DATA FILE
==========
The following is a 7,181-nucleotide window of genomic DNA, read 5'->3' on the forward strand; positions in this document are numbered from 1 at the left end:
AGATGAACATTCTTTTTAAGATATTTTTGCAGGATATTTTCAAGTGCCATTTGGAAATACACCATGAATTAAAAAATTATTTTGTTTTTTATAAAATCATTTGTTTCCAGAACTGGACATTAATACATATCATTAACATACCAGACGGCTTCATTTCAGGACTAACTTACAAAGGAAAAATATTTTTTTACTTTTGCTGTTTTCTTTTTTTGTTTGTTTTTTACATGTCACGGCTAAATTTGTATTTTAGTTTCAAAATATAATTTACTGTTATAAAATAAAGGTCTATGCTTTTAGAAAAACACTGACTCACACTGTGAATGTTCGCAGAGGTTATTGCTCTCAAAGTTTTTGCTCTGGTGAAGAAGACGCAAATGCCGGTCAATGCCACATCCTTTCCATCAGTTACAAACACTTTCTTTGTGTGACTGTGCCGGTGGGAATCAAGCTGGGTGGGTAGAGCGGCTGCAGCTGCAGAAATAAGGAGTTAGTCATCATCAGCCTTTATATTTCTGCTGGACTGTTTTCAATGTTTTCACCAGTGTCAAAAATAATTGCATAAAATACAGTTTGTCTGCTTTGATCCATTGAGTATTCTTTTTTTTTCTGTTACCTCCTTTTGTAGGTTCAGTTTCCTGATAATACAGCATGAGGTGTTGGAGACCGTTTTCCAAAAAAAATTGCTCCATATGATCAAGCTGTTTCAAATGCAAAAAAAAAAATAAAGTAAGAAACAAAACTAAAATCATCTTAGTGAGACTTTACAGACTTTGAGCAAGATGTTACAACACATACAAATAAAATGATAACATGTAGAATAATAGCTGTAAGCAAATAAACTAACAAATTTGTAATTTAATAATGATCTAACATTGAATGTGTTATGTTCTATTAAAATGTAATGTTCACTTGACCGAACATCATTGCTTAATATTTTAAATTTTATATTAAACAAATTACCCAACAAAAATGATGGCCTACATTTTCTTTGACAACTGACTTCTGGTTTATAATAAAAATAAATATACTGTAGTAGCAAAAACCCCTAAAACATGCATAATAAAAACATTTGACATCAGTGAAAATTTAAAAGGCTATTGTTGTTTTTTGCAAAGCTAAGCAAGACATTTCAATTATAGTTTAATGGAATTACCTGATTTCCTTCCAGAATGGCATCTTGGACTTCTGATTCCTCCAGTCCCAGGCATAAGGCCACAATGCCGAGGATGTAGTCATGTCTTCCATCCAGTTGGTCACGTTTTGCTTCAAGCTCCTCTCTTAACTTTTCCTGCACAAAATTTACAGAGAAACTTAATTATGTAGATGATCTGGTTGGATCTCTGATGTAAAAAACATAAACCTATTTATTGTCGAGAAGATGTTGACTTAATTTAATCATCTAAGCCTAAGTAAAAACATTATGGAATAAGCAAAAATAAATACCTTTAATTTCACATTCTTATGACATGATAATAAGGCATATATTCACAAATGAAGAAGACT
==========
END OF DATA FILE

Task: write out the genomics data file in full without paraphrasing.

The following is a 7,181-nucleotide window of genomic DNA, read 5'->3' on the forward strand; positions in this document are numbered from 1 at the left end:
AGATGAACATTCTTTTTAAGATATTTTTGCAGGATATTTTCAAGTGCCATTTGGAAATACACCATGAATTAAAAAATTATTTTGTTTTTTATAAAATCATTTGTTTCCAGAACTGGACATTAATACATATCATTAACATACCAGACGGCTTCATTTCAGGACTAACTTACAAAGGAAAAATATTTTTTTACTTTTGCTGTTTTCTTTTTTTGTTTGTTTTTTACATGTCACGGCTAAATTTGTATTTTAGTTTCAAAATATAATTTACTGTTATAAAATAAAGGTCTATGCTTTTAGAAAAACACTGACTCACACTGTGAATGTTCGCAGAGGTTATTGCTCTCAAAGTTTTTGCTCTGGTGAAGAAGACGCAAATGCCGGTCAATGCCACATCCTTTCCATCAGTTACAAACACTTTCTTTGTGTGACTGTGCCGGTGGGAATCAAGCTGGGTGGGTAGAGCGGCTGCAGCTGCAGAAATAAGGAGTTAGTCATCATCAGCCTTTATATTTCTGCTGGACTGTTTTCAATGTTTTCACCAGTGTCAAAAATAATTGCATAAAATACAGTTTGTCTGCTTTGATCCATTGAGTATTCTTTTTTTTTCTGTTACCTCCTTTTGTAGGTTCAGTTTCCTGATAATACAGCATGAGGTGTTGGAGACCGTTTTCCAAAAAAAATTGCTCCATATGATCAAGCTGTTTCAAATGCAAAAAAAAAAATAAAGTAAGAAACAAAACTAAAATCATCTTAGTGAGACTTTACAGACTTTGAGCAAGATGTTACAACACATACAAATAAAATGATAACATGTAGAATAATAGCTGTAAGCAAATAAACTAACAAATTTGTAATTTAATAATGATCTAACATTGAATGTGTTATGTTCTATTAAAATGTAATGTTCACTTGACCGAACATCATTGCTTAATATTTTAAATTTTATATTAAACAAATTACCCAACAAAAATGATGGCCTACATTTTCTTTGACAACTGACTTCTGGTTTATAATAAAAATAAATATACTGTAGTAGCAAAAACCCCTAAAACATGCATAATAAAAACATTTGACATCAGTGAAAATTTAAAAGGCTATTGTTGTTTTTTGCAAAGCTAAGCAAGACATTTCAATTATAGTTTAATGGAATTACCTGATTTCCTTCCAGAATGGCATCTTGGACTTCTGATTCCTCCAGTCCCAGGCATAAGGCCACAATGCCGAGGATGTAGTCATGTCTTCCATCCAGTTGGTCACGTTTTGCTTCAAGCTCCTCTCTTAACTTTTCCTGCACAAAATTTACAGAGAAACTTAATTATGTAGATGATCTGGTTGGATCTCTGATGTAAAAAACATAAACCTATTTATTGTCGAGAAGATGTTGACTTAATTTAATCATCTAAGCCTAAGTAAAAACATTATGGAATAAGCAAAAATAAATACCTTTAATTTCACATTCTTATGACATGATAATAAGGCATATATTCACAAATGAAGAAGACT